After seeing the adult solve the challenges, the babies were shown that a felt-covered box could play music, and they were encouraged to turn the music on. The box had a large red button to press, but it was inactive. The question was how long the children would persist in pushing the button.

Across the three experiments, children consistently pressed the button more often if they’d seen the researcher struggle than if she had solved her tasks easily. In one experiment, for example, they pushed it an average of 23 times after seeing her struggle but only 12 times if the researcher had not displayed much effort. That smaller number is about what other babies did if they were just handed the cube in the first place, without seeing an adult fiddle with anything.

The effect was much stronger if the researcher had actively engaged the child while doing her own tasks by making eye contact, using the child’s name, and adopting the high-pitched, exaggerated-melody style of speech that adults typically use to hold a child’s attention.

Results show such young children “can learn the value of effort from just a couple of examples,” said study senior author Laura Schulz.

The study could not determine how long the effect lasts, nor does it show that parents could get the same result with their children. But “it can’t hurt to try in front of your child,” said Julia Leonard, another author.

Elizabeth Gunderson, an assistant professor of psychology at Temple University in Philadelphia who did not participate in the work, called the results compelling. It is surprising that such young children picked up on the general idea of continued effort toward a goal, she said in an email.

(© Copyright 2017 The Associated Press. All Rights Reserved. This material may not be published, broadcast, rewritten or redistributed.)

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Death Wish Coffee Recalled Amid Botulism Concern

ROUND LAKE, N.Y. (AP) – Death Wish cold brew coffee is being recalled because it could contain a deadly toxin.

Death Wish Coffee Co. says it’s recalling 11-ounce Nitro Cold Brew cans after determining that its manufacturing process could lead to growth of bacteria producing botulin toxin.

The toxin causes botulism, a rare illness that attacks the nervous system. Symptoms start with weakness of muscles in the face, mouth and throat.

Mike Brown, founder of the upstate N.Y.-based company, says production of Nitro Cold Brew is being halted until an additional manufacturing process is implemented.

The company says no illnesses have been reported.

Consumers are advised to dispose of any Death Wish Nitro or return it for a refund.

(© Copyright 2017 The Associated Press. All Rights Reserved. This material may not be published, broadcast, rewritten or redistributed.)

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LA Rams Hold Off 49ers 41-39 In Thursday Night Thriller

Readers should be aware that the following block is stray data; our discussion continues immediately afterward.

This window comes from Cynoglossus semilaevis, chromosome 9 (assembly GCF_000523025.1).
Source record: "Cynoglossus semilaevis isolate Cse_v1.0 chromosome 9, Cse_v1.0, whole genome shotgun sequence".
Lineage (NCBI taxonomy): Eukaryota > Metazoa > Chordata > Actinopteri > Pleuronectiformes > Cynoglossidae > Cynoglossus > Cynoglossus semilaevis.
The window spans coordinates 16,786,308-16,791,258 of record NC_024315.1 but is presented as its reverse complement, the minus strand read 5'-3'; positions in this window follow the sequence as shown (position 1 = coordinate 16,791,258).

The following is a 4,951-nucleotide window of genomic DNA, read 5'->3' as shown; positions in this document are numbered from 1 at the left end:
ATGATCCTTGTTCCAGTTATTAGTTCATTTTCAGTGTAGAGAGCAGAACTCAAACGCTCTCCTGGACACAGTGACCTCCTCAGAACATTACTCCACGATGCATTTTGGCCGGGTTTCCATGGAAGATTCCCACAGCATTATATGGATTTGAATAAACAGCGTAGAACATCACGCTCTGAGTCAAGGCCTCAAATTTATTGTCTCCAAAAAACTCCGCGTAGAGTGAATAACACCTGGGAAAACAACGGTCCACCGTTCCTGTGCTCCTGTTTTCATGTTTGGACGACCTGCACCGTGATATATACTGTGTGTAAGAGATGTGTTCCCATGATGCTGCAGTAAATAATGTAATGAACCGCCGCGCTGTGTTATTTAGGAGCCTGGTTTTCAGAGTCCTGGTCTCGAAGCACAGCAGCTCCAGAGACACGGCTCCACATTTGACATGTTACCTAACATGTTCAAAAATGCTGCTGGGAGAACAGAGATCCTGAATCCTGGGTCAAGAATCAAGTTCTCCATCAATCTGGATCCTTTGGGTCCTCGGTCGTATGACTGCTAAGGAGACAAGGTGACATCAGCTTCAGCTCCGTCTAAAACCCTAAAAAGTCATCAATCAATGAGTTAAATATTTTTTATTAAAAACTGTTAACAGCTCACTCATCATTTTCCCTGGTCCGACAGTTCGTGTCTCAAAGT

SANTA CLARA, Calif. (AP) — What many expected to be a typical Thursday night snoozer between a couple of teams lacking star power turned into quite a thriller.

With Jared Goff and Todd Gurley leading a resurgent Rams offense, Brian Hoyer sparking what had been a dormant San Francisco attack and a few late special teams blunders that almost produced an epic comeback, the 41-39 win for Los Angeles over the 49ers was exciting to watch and exhausting for those involved.

“That takes a toll on you,” Rams coach Sean McVay said. “Just getting ready on a short week, and then that emotional up-and-down right there certainly wears you out. I know that I’ll sleep very well tonight.”

With the short week to recover and game plan, Thursday night games have often turned into duds. That wasn’t the case in this game as even the many imperfections couldn’t overshadow the drama in the NFL’s highest-scoring Thursday contest since Minnesota’s 46-36 Thanksgiving win over Dallas in 1998.

There was Goff connecting on big pass plays to Sammy Watkins and Robert Woods on a night he threw for 292 yards, including three touchdowns and no interceptions for the Rams (2-1).

Hoyer did his part as well — after shaking off an interception on the first play from scrimmage. He threw for 332 yards and two scores, including key passes to Pierre Garcon and Marquise Goodwin for the 49ers (0-3).

And there was plenty of drama after the Rams went ahead 41-26 with 8:43 to play on Goff’s 13-yard TD pass to Watkins .

The 49ers scored a few minutes later on a 3-yard pass to Trent Taylor, and then got another chance right away when Pharoh Brown fumbled the kickoff. Carlos Hyde then ran it in from the 1 on fourth down to make it 41-39 and set up a potential tying 2-point conversion.

The Niners needed to go for 2 because Robbie Gould had missed an extra point earlier in the fourth quarter. That proved costly when Troy Hill broke up the pass to Taylor on the 2-point try.

But San Francisco wasn’t done. The Niners recovered the ensuing onside kick, but after an offensive pass interference on Taylor wiped out a gain to Los Angeles’ 39, Aaron Donald ended the comeback with a fourth-down sack .